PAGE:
Auckland • Since Nov 2006 • 22848 posts Report Reply

  • giovanni tiso, in reply to Russell Brown,

    But I'm clearly not talking about the real stories, but the way everything seems to be framed as a consequence of being presented by Wikileaks.

    Thus, a venerable and very public cultural exchange programme gets reframed as spy vs spy. Because it must be a conspiracy, right?

    But would you call that a failing of WikiLeaks? And besides, couldn't it be treated like a teachable moment?

    Wellington • Since Jun 2007 • 7473 posts Report Reply

  • BenWilson,

    Visits courtesy of dictatorships won’t be acceptable and won’t be taken

    Constitutional monarchies are surely still OK though :-)

    Auckland • Since Nov 2006 • 10657 posts Report Reply

  • Paul Williams, in reply to Russell Brown,

    The problem here is that it damages real people who have done nothing wrong. It’s so easy to just pile another conspiracy on top of the last one. Ask Ali Ikram how he’s feeling about the Star Times story. Stitched up is the answer.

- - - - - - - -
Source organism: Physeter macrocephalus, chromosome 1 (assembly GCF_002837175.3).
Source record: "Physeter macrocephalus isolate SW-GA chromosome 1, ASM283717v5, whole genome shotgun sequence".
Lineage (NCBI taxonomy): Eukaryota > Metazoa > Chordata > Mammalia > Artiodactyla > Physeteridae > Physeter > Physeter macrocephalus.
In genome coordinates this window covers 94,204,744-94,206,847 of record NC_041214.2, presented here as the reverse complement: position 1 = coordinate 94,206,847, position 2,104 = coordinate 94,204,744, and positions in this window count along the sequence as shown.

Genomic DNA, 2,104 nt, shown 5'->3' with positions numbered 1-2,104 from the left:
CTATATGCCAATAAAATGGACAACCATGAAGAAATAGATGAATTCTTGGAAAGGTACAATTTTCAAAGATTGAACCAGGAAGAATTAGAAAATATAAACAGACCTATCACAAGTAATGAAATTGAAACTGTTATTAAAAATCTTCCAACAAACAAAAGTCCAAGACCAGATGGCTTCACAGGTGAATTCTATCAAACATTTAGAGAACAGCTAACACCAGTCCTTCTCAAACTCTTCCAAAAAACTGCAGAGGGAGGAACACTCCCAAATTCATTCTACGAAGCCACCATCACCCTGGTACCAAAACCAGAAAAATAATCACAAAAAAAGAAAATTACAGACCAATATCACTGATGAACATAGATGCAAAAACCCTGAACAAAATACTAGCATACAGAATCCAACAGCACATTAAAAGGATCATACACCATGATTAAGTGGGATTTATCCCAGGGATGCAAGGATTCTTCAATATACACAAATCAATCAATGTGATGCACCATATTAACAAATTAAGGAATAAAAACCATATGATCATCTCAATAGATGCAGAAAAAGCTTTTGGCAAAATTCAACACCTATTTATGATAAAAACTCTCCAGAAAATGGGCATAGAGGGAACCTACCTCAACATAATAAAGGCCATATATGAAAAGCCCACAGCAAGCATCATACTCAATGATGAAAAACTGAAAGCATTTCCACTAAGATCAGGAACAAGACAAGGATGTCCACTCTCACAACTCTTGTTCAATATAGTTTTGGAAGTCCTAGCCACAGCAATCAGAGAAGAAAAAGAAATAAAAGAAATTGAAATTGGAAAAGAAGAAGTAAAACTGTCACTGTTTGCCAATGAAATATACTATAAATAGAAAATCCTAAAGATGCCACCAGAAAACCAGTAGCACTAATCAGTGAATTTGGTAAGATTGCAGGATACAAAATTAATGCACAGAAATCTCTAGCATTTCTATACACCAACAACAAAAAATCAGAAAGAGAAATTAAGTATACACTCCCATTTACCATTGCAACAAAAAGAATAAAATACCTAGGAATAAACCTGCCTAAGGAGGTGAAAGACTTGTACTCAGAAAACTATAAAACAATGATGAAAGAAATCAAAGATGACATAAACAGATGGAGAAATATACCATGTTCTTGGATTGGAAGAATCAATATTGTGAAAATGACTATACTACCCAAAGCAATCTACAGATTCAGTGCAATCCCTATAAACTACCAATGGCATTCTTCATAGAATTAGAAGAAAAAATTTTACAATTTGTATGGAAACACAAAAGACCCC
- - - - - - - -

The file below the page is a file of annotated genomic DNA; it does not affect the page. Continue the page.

It does seem like there's collateral damage and that is unfortunate. Ali Ikram has done nothing inherently wrong and for all I know he was entirely up front about his involvement. As you've effectively shown, the content of some of the cables may well have been available publicly anyway. This is what concerns me the most; when is my right to know what governments and corporations are up to at odds with individuals' right to privacy?

    Sydney • Since Nov 2006 • 2273 posts Report Reply

  • Lucy Stewart, in reply to giovanni tiso,

    And besides, couldn’t it be treated like a teachable moment?